On September 24, 2010, the Court of Chancery issued in the Court’s words “an atypically short” (seven pages) post-trial letter decision regarding the combined entire fairness and statutory appraisal action arising out of a going-private merger. See, In re Hanover Direct, Inc. S’holders Litig. Consol. C.A. No. 1969-CC; Fackelmayer, et al. & Cede & Co. v. Hanover Direct, Inc., Civil Action No. 3047-CC; and Fackelmayer, et al. v. Feldman, et al., C. A. No. 3291-CC, (Del. Ch., Sept. 24, 2010), read opinion here. In the end, the Court agreed that the merger consideration of $0.25 per share was “fair value.”

This summary was prepared by Kevin F. Brady of Connolly Bove Lodge & Hutz LLP.

Company “Under Water” at Time of Going-Private Merger

The going-private merger, which was consummated on April 12, 2007, involved the public stockholders of Hanover Direct, Inc. being cashed out for $0.25 per share. Hanover was “underwater” at the time of the merger (and apparently for many years before the merger) “its debt commitments combined with its contractual obligations to its preferred stockholders together exceeded the value of its common stock.” After failed reorganization and recapitalization attempts, Hanover’s board hired an independent financial advisor to value the company and approved a merger proposal to pay the public stockholders $0.25 per share for their shares of common stock. The $0.25 per share valuation amount exceeded the amount which the board determined was actually the fair value of the company’s common stock. Several stockholders filed suit claiming that the $0.25 per share was unfair.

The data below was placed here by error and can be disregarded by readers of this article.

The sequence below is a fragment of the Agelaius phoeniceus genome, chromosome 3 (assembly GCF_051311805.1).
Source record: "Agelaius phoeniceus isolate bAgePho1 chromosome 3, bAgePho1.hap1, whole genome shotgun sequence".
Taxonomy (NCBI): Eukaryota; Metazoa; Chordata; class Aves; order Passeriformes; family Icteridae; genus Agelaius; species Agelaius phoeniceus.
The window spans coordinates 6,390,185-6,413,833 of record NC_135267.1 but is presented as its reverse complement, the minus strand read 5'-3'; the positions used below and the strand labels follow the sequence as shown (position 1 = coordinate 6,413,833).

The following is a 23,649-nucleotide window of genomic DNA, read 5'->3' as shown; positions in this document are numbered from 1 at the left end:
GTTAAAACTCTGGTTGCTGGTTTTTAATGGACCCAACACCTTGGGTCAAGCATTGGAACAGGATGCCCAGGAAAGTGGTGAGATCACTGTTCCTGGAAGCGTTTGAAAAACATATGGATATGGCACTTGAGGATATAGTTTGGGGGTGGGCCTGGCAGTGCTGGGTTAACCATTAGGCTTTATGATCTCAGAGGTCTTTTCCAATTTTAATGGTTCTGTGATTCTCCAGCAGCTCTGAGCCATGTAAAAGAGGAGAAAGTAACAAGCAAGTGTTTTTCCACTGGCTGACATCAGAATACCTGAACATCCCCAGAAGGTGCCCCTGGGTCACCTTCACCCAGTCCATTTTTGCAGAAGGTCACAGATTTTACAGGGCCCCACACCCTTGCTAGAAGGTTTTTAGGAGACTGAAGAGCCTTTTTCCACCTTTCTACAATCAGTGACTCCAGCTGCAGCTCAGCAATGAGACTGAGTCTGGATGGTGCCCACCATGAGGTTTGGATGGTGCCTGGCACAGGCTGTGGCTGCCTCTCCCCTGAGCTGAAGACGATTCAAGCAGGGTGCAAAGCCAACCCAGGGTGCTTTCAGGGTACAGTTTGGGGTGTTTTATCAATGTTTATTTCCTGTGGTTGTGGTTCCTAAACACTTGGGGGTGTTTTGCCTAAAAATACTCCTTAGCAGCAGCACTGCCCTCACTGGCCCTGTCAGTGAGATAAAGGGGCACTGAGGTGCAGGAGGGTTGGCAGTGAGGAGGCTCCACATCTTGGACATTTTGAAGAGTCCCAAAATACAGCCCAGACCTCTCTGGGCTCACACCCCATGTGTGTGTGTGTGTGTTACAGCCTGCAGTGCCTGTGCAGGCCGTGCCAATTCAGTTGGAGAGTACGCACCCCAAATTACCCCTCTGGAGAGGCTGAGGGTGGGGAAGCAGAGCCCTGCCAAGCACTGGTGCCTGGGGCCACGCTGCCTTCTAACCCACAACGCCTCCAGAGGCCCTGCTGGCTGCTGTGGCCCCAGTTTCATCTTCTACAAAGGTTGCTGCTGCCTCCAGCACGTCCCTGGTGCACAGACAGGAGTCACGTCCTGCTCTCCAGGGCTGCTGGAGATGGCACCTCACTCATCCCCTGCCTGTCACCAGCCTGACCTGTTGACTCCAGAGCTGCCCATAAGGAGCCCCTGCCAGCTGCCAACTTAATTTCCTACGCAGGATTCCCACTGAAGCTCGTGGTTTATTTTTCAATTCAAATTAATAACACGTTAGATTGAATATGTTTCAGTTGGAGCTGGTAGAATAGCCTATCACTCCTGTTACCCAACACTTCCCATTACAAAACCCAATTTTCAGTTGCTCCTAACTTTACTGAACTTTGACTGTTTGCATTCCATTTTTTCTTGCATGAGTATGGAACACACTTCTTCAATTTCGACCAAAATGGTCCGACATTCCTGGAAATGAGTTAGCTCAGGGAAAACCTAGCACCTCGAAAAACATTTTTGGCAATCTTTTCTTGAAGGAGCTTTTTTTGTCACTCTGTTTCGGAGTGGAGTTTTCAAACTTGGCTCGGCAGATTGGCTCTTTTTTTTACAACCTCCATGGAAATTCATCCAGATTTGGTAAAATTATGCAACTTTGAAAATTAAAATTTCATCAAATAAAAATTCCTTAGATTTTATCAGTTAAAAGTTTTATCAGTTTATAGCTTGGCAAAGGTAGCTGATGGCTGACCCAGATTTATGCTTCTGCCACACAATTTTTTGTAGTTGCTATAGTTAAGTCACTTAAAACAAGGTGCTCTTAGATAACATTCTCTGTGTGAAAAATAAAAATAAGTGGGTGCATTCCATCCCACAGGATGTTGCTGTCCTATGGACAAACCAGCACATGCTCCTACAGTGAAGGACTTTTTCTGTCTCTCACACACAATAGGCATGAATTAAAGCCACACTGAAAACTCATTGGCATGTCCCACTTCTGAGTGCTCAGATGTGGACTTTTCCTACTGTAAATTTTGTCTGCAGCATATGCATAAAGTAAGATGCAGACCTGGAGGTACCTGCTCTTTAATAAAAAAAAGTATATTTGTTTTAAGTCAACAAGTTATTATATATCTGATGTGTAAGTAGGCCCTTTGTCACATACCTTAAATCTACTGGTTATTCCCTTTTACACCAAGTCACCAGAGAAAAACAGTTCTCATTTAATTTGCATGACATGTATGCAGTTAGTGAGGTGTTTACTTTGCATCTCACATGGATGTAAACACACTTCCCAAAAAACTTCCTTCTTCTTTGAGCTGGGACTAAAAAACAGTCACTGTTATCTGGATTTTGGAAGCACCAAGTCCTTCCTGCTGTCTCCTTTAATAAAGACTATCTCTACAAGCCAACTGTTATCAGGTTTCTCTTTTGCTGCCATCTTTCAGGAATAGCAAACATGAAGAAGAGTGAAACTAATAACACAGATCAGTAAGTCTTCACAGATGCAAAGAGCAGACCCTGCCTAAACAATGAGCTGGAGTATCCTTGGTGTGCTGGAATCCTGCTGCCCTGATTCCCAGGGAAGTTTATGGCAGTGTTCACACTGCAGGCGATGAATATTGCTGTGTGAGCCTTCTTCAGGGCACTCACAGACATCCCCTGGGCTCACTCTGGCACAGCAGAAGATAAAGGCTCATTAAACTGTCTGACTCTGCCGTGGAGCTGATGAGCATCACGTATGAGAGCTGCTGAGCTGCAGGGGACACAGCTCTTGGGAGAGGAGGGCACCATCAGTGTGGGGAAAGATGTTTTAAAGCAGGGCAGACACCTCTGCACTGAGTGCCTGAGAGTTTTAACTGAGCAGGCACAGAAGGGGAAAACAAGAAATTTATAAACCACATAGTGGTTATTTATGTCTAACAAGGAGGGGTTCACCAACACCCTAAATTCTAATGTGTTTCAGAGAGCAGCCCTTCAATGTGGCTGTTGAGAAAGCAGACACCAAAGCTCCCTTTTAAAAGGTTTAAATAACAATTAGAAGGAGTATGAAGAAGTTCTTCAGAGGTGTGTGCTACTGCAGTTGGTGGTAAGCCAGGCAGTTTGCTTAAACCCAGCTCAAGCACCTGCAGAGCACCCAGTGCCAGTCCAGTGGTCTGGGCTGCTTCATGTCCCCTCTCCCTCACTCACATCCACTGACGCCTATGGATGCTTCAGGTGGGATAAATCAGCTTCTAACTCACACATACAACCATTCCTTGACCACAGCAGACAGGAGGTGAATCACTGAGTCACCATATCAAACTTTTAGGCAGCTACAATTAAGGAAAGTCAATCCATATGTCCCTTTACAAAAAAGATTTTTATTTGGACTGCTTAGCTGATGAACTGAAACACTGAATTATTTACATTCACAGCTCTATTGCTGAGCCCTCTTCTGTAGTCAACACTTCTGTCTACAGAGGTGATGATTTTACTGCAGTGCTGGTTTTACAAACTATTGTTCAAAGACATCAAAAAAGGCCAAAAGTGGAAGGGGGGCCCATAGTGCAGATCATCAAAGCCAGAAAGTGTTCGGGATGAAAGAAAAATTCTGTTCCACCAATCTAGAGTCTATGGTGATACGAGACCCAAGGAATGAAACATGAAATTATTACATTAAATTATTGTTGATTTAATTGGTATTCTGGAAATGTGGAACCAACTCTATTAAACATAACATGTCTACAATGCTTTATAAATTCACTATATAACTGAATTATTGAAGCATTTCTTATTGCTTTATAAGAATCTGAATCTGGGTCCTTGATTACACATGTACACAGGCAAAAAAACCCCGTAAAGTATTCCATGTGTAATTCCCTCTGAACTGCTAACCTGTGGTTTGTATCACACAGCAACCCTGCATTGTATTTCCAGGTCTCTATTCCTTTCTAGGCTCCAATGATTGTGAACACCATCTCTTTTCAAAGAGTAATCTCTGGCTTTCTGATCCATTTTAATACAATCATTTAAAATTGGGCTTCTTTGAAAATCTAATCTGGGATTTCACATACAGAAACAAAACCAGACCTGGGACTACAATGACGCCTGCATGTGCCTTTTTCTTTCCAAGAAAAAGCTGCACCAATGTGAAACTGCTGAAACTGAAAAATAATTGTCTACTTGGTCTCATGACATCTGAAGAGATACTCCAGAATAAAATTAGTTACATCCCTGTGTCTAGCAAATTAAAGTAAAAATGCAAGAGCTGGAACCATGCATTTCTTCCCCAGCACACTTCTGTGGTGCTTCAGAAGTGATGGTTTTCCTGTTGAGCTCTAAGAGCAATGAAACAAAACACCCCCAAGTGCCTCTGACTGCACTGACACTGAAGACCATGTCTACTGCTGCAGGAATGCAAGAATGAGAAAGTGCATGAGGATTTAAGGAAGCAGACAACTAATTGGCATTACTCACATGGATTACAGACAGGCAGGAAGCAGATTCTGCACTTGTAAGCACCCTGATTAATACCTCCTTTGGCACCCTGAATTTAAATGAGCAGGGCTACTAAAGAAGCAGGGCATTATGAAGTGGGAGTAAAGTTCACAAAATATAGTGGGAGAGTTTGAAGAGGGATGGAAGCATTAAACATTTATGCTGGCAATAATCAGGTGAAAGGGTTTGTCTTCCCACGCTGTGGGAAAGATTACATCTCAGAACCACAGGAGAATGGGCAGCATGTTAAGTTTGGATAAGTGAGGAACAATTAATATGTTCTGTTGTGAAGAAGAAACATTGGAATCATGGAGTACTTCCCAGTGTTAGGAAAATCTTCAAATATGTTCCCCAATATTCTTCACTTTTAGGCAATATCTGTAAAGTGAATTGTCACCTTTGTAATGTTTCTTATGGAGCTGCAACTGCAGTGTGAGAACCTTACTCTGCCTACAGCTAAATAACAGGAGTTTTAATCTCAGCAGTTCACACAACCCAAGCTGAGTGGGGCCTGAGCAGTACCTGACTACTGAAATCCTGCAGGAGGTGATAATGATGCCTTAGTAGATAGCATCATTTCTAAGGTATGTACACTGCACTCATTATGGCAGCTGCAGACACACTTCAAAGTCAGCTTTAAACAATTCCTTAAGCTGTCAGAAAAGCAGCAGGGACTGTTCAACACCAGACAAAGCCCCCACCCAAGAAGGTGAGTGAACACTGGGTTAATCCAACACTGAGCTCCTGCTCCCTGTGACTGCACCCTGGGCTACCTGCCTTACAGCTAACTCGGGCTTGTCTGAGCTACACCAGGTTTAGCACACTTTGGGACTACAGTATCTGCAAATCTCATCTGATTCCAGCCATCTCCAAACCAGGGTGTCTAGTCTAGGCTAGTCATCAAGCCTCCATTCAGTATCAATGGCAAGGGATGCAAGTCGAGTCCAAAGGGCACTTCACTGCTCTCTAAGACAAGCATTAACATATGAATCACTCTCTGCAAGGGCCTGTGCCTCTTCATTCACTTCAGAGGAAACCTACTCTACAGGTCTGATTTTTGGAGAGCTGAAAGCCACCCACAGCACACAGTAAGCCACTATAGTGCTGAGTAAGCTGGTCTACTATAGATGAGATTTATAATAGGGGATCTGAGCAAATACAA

Appraisal Actions – Battle of the Experts

While this was a hybrid action involving fair value and fair price, the trial focused on only one issue — whether the merger price was entirely fair because “the issue of fair process is secondary to the ultimate import of fair price; and fair value under a statutory appraisal is tantamount to fair price in an entire-fairness action.”

Both sides presented valuation experts in an effort to persuade the Court that the price of $0.25 per share was either entirely fair, or grossly unfair. The defendants’ expert used three different approaches in the valuation analysis: (1) a DCF analysis; (2) a comparable companies analysis; and (3) a comparable transactions analysis. Petitioners’ expert, on the other hand, based her valuation on a single methodology: a comparable public companies analysis. While Petitioners’ expert had performed a DCF analysis and a comparable transactions analysis, she subsequently rejected that analysis having determined that neither of those approaches generated reliable indicators of value and that management’s “projections were unreliable.”